Next Ms. Collazo related the series of bureaucratic mix-ups that prevented a man from getting the travel documents he needed in order to return to his country to see his dying mother. ICE had taken his passport and since it was his only means of identification, his consulate wouldn’t grant him the travel documents he needed to return to Honduras.

The third case was a boy denied entrance to school although the Department of Education had said he was assigned to the last seat available in that school. The school couldn’t understand why the DOE had sent him there. Many hours were spent to finally get the boy into a school.

The fourth case was how a foster care agency claimed a mother had to pay $1000 to pay for the flight and chaperone for her child to be reunited with her. Ms. Collazo had been in similar situations before and knew the agency was legally required to pay. So she was able to get the foster care agency to pay the plane fare for the child and chaperone. The child was successfully reunited with his mother after a separation of 14 years.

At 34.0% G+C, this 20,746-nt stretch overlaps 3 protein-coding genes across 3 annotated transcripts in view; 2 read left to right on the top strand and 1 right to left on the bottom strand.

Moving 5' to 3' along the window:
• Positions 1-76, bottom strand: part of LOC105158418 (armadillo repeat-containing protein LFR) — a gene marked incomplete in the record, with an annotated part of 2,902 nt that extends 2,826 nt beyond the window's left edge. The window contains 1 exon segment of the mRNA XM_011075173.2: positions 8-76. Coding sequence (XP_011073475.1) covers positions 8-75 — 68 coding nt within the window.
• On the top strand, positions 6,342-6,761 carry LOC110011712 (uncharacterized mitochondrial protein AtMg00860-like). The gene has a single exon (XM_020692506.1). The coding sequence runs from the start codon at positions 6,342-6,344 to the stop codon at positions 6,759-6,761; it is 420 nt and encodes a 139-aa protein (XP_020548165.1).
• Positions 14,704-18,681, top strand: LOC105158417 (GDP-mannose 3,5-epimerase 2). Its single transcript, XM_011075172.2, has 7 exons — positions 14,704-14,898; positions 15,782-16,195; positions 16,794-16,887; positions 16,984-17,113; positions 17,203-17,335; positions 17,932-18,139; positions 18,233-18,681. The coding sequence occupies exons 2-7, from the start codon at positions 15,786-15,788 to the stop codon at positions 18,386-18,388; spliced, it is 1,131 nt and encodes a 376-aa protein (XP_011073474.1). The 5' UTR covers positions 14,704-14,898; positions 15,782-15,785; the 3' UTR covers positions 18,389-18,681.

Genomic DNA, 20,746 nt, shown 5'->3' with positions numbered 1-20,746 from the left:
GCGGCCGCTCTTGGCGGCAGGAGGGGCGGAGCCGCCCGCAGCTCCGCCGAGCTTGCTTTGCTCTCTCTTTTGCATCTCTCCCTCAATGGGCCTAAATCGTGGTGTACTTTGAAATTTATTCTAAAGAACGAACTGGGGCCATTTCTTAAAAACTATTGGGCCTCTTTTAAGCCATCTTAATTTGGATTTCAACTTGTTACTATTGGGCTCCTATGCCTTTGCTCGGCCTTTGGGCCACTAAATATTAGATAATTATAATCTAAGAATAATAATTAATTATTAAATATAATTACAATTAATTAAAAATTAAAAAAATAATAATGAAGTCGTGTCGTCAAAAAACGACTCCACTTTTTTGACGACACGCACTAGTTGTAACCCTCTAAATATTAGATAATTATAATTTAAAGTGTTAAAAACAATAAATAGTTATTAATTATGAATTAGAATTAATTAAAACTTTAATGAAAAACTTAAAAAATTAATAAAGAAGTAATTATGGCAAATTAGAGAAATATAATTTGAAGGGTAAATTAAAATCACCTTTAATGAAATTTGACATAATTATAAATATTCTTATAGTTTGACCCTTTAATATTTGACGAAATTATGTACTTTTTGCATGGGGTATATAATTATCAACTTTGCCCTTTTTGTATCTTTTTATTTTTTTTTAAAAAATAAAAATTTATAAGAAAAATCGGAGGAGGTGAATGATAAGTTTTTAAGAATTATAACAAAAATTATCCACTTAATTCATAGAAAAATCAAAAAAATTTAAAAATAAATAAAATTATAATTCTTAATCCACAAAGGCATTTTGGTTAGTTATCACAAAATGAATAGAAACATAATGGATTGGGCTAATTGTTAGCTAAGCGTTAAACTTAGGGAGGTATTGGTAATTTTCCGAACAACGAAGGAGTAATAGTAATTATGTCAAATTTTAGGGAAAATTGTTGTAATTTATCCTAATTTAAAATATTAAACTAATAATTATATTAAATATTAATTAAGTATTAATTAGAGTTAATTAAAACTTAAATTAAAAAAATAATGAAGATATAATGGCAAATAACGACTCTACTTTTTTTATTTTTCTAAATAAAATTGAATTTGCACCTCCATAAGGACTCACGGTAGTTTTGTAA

Ms. Collazo emphasized that although these cases represent absurd events, she said they are very common. In closing, Ms. Collazo mentioned that her husband had asked her why they keep going to events like this in Queens, the most diverse place in the United States and arguably one of the most progressive. Her responses highlighted that there is still work to be done, even in neighborhoods such as ours, but she also stressed the importance of coming together to renew our commitment to do that work.

The evening ended with Famoro Dioubate playing another song while audience members purchased books on their way out. Representatives of the Astoria Bookstore provided copies for sale of Suketu Mehta’s book This Land Is Our Land: An Immigrant’s Manifesto, as well as a variety of children’s books that could be purchased for children of families Immigrant Families Together has reunited. Each attendee received an envelope with material related to the work of the Jackson Heights Immigrant Solidarity Network, including “Ideas for Volunteering and Activism.”